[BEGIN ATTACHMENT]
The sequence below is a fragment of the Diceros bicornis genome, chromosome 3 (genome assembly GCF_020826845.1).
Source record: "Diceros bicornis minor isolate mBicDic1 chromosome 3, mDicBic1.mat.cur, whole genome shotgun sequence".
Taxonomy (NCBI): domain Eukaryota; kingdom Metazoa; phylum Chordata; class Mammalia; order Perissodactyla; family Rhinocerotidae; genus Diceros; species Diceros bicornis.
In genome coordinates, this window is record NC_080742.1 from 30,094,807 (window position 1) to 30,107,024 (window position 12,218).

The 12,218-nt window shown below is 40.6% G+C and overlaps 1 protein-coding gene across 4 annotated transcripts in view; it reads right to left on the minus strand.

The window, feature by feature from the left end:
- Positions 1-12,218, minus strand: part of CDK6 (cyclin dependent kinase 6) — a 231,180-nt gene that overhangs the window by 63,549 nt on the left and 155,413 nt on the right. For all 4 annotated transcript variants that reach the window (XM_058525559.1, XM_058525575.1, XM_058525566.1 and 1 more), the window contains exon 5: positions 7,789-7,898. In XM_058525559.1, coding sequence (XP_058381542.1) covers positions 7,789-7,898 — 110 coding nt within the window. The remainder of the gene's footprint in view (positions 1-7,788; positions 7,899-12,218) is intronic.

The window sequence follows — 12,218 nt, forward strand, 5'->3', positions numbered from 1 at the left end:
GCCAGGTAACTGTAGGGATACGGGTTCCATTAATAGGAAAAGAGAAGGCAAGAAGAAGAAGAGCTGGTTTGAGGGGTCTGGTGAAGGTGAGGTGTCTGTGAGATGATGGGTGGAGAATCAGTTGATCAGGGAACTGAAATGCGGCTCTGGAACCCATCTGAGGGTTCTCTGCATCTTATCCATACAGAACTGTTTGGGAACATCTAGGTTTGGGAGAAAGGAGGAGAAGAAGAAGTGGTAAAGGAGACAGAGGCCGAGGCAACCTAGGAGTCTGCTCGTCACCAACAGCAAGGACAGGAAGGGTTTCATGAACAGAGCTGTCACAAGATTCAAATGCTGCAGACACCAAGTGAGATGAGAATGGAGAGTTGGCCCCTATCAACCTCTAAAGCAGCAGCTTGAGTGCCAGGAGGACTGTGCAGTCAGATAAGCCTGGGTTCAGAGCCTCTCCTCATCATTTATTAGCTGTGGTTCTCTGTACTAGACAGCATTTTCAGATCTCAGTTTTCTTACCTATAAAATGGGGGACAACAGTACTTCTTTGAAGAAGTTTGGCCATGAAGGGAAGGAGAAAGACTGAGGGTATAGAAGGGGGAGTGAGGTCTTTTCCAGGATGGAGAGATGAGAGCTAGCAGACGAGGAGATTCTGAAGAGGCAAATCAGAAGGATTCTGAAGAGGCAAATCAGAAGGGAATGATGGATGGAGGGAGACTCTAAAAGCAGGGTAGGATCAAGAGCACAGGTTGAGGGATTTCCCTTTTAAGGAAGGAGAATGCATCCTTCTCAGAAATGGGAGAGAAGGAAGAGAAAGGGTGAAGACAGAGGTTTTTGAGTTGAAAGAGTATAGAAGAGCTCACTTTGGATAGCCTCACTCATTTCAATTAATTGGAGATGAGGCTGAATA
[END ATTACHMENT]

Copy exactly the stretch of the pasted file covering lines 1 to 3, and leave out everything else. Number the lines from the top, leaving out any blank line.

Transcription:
The sequence below is a fragment of the Diceros bicornis genome, chromosome 3 (genome assembly GCF_020826845.1).
Source record: "Diceros bicornis minor isolate mBicDic1 chromosome 3, mDicBic1.mat.cur, whole genome shotgun sequence".
Taxonomy (NCBI): domain Eukaryota; kingdom Metazoa; phylum Chordata; class Mammalia; order Perissodactyla; family Rhinocerotidae; genus Diceros; species Diceros bicornis.